LOS ANGELES (Reuters) – Los Angeles residents are notorious for worrying about their waistlines and if two Los Angeles County Supervisors have it their way, calorie counting while dining out in the city may get easier.

Supervisors Zev Yaroslavsky and Michael Antonovich will present a proposed ordinance to the Los Angeles Board of Supervisors next week that would force fast-food chains and restaurants to display the number of calories alongside the price of items on their menus.

The proposed law is intended to decrease obesity among adults and children in America’s second-largest city.

While Los Angeles has a reputation as a mecca of diet and exercise crazes, the county’s Department of Public Health says residents are less fit than many realize.

The percentage of obese adults in Los Angeles County increased 46 percent over eight years, to 20.9 percent in 2005 from 14.3 percent in 1997, according to the department.

“The menu should be as informative of what its effect is on one’s waistline as it is on their pocketbooks,” Yaroslavsky said. “Not ingesting 800 calories in a meal makes a huge difference to one’s health and quality of life.”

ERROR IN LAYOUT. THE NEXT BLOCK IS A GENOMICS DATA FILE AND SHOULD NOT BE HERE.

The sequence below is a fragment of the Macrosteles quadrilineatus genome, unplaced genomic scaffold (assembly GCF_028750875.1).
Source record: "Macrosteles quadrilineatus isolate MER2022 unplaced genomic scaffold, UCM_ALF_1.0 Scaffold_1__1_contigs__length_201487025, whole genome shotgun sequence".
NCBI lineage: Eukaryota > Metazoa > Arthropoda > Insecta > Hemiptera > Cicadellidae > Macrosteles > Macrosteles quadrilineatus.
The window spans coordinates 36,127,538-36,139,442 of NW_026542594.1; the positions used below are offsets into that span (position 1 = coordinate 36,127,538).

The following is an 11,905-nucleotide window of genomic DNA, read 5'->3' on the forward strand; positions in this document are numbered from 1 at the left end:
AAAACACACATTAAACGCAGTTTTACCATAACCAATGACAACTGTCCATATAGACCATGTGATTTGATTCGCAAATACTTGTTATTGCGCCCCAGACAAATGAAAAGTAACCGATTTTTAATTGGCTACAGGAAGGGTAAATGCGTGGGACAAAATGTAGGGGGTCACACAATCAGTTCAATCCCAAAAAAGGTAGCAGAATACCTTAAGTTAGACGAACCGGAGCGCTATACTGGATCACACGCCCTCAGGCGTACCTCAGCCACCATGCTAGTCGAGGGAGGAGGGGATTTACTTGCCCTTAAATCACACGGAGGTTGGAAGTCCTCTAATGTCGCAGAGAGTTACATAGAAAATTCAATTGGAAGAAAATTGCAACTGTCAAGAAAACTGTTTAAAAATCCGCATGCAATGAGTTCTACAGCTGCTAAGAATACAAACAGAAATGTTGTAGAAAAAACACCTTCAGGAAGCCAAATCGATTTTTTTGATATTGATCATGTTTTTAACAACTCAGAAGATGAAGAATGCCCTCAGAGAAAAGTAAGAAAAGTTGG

New York already has a similar ordinance in place. Fast-food and casual-dining chains in the Big Apple can be fined $2,000 for not displaying calorie counts.

The California Restaurant Association, an industry trade group, is skeptical about whether the ordinance will actually tackle L.A’s obesity problem.

“If we’re going to fight obesity we need to teach folks about nutrition and proper eating,” CRA spokesman Daniel Conway said. “I question whether this ordinance will have a real meaningful impact on people’s behavior in terms of what they eat and how much they exercise.”

The association has sued two Northern California counties for passing similar laws.

The industry group says its bill, which is to be voted on in the California legislature by the end of the month, will give restaurants statewide the choice of whether to make nutritional information available either on a brochure or in a menu.

“We recognize our customers do want this information, but most of the customers don’t want this information forced on them every time. It’s as much as a mandate on our customers as it is on our restaurants,” Conway said.